I've written it before, but here's the qualitative example, again.: A is higher up in the gravity well than B. A measures a rod he's holding to be of length l, in standard meters. Now, B also measures the length of A's rod (by some method) to be l', also in standard meters. Because of gravitational redshift, l' < l. Why? Because what constitutes a meter in A's frame is compressed to something smaller than a meter in B's frame, and what constitutes a meter in B's frame is expanded to something longer than a meter in A's frame. Neither A nor B moves, and they have no relative velocity, so there's no need to involve SR. Also, it is important to note that if you were to move the rod from A to B, those measurement would no longer hold: A would now measure the rod to be some l'' > l, and B would measure it to be l.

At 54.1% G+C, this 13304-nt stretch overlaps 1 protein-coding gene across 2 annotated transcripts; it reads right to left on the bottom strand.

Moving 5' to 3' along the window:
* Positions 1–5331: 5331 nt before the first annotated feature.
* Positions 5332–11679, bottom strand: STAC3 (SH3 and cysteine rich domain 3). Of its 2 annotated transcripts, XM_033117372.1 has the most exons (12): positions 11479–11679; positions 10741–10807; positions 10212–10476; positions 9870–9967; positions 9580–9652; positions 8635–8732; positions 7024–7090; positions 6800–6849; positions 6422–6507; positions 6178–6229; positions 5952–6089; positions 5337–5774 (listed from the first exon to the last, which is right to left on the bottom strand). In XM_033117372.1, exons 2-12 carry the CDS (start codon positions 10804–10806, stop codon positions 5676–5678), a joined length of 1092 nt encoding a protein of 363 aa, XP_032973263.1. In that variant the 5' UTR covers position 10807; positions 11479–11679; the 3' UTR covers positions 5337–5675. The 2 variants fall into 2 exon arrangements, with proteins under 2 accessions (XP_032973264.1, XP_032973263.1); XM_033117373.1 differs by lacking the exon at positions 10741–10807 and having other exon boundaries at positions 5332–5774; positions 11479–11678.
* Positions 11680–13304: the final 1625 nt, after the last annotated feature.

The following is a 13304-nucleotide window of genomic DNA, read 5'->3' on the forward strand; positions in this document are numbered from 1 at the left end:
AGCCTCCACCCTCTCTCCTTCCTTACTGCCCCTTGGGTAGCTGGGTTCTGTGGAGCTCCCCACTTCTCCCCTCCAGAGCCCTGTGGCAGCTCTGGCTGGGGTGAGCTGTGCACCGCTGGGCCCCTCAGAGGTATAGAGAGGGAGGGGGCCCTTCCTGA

23. ### 2inquisitiveThe Devil is in the detailsRegistered Senior Member

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3,181
by funkstar:
"So adjacent coordinate points on the sheet are pressed together deeper in the gravity well"
"Well, perhaps I framed the analogy poorly: When I say that the coordinate points are pressed closer, I meant the orbiter frame relative to the earth frame."
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Here is where the confusion arose on my part. I know reference frames very well, all
inertial, non-inertial, global and the ECI, ECEF and ICRF frames used in GPS. Again, a
frame of reference is not small location, it is a set of coordinates extending to infinity